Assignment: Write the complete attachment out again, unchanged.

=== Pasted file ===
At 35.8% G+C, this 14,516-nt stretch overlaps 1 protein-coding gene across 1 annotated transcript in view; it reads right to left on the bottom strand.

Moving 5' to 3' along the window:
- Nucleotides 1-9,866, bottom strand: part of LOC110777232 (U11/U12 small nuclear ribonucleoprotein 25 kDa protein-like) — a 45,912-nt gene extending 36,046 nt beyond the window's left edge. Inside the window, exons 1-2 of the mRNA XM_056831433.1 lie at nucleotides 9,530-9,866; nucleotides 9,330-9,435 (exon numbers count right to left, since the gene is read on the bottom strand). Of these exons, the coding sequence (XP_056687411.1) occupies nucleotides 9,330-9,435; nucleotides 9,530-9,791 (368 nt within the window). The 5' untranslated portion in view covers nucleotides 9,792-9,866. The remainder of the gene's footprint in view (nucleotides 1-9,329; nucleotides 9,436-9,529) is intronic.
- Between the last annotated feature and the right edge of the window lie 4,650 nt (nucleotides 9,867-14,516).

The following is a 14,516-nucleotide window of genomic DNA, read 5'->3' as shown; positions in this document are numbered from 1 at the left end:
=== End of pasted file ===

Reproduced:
At 35.8% G+C, this 14,516-nt stretch overlaps 1 protein-coding gene across 1 annotated transcript in view; it reads right to left on the bottom strand.

Moving 5' to 3' along the window:
- Nucleotides 1-9,866, bottom strand: part of LOC110777232 (U11/U12 small nuclear ribonucleoprotein 25 kDa protein-like) — a 45,912-nt gene extending 36,046 nt beyond the window's left edge. Inside the window, exons 1-2 of the mRNA XM_056831433.1 lie at nucleotides 9,530-9,866; nucleotides 9,330-9,435 (exon numbers count right to left, since the gene is read on the bottom strand). Of these exons, the coding sequence (XP_056687411.1) occupies nucleotides 9,330-9,435; nucleotides 9,530-9,791 (368 nt within the window). The 5' untranslated portion in view covers nucleotides 9,792-9,866. The remainder of the gene's footprint in view (nucleotides 1-9,329; nucleotides 9,436-9,529) is intronic.
- Between the last annotated feature and the right edge of the window lie 4,650 nt (nucleotides 9,867-14,516).

The following is a 14,516-nucleotide window of genomic DNA, read 5'->3' as shown; positions in this document are numbered from 1 at the left end: